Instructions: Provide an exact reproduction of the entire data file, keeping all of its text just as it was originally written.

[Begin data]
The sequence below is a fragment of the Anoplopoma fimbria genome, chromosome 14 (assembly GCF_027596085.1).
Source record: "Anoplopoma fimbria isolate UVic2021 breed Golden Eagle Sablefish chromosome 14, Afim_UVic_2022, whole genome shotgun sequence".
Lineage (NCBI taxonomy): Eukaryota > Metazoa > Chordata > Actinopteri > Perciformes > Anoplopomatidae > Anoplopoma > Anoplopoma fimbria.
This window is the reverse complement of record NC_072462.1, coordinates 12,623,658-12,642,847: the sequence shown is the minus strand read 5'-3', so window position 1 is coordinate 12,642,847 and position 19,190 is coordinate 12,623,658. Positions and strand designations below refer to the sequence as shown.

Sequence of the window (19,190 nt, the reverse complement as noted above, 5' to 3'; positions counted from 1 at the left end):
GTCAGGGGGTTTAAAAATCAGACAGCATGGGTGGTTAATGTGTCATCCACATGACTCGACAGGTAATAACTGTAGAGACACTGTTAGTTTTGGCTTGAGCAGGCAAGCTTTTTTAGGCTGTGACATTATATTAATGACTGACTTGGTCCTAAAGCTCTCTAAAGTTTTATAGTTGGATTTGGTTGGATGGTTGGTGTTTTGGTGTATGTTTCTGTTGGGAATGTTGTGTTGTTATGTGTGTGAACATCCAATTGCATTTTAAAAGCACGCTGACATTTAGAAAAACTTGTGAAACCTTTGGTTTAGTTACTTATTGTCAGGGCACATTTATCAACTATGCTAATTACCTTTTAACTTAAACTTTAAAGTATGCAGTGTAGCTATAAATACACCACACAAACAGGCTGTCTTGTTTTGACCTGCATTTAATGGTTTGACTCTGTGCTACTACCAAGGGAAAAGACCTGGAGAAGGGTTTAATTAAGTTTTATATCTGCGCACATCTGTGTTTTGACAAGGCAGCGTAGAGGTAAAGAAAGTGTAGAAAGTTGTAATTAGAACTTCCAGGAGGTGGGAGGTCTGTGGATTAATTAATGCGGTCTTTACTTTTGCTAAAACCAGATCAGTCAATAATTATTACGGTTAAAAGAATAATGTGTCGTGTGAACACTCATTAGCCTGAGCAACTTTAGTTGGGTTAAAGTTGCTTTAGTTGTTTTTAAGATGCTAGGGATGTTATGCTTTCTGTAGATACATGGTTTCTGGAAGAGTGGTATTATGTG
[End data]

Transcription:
The sequence below is a fragment of the Anoplopoma fimbria genome, chromosome 14 (assembly GCF_027596085.1).
Source record: "Anoplopoma fimbria isolate UVic2021 breed Golden Eagle Sablefish chromosome 14, Afim_UVic_2022, whole genome shotgun sequence".
Lineage (NCBI taxonomy): Eukaryota > Metazoa > Chordata > Actinopteri > Perciformes > Anoplopomatidae > Anoplopoma > Anoplopoma fimbria.
This window is the reverse complement of record NC_072462.1, coordinates 12,623,658-12,642,847: the sequence shown is the minus strand read 5'-3', so window position 1 is coordinate 12,642,847 and position 19,190 is coordinate 12,623,658. Positions and strand designations below refer to the sequence as shown.

Sequence of the window (19,190 nt, the reverse complement as noted above, 5' to 3'; positions counted from 1 at the left end):
GTCAGGGGGTTTAAAAATCAGACAGCATGGGTGGTTAATGTGTCATCCACATGACTCGACAGGTAATAACTGTAGAGACACTGTTAGTTTTGGCTTGAGCAGGCAAGCTTTTTTAGGCTGTGACATTATATTAATGACTGACTTGGTCCTAAAGCTCTCTAAAGTTTTATAGTTGGATTTGGTTGGATGGTTGGTGTTTTGGTGTATGTTTCTGTTGGGAATGTTGTGTTGTTATGTGTGTGAACATCCAATTGCATTTTAAAAGCACGCTGACATTTAGAAAAACTTGTGAAACCTTTGGTTTAGTTACTTATTGTCAGGGCACATTTATCAACTATGCTAATTACCTTTTAACTTAAACTTTAAAGTATGCAGTGTAGCTATAAATACACCACACAAACAGGCTGTCTTGTTTTGACCTGCATTTAATGGTTTGACTCTGTGCTACTACCAAGGGAAAAGACCTGGAGAAGGGTTTAATTAAGTTTTATATCTGCGCACATCTGTGTTTTGACAAGGCAGCGTAGAGGTAAAGAAAGTGTAGAAAGTTGTAATTAGAACTTCCAGGAGGTGGGAGGTCTGTGGATTAATTAATGCGGTCTTTACTTTTGCTAAAACCAGATCAGTCAATAATTATTACGGTTAAAAGAATAATGTGTCGTGTGAACACTCATTAGCCTGAGCAACTTTAGTTGGGTTAAAGTTGCTTTAGTTGTTTTTAAGATGCTAGGGATGTTATGCTTTCTGTAGATACATGGTTTCTGGAAGAGTGGTATTATGTG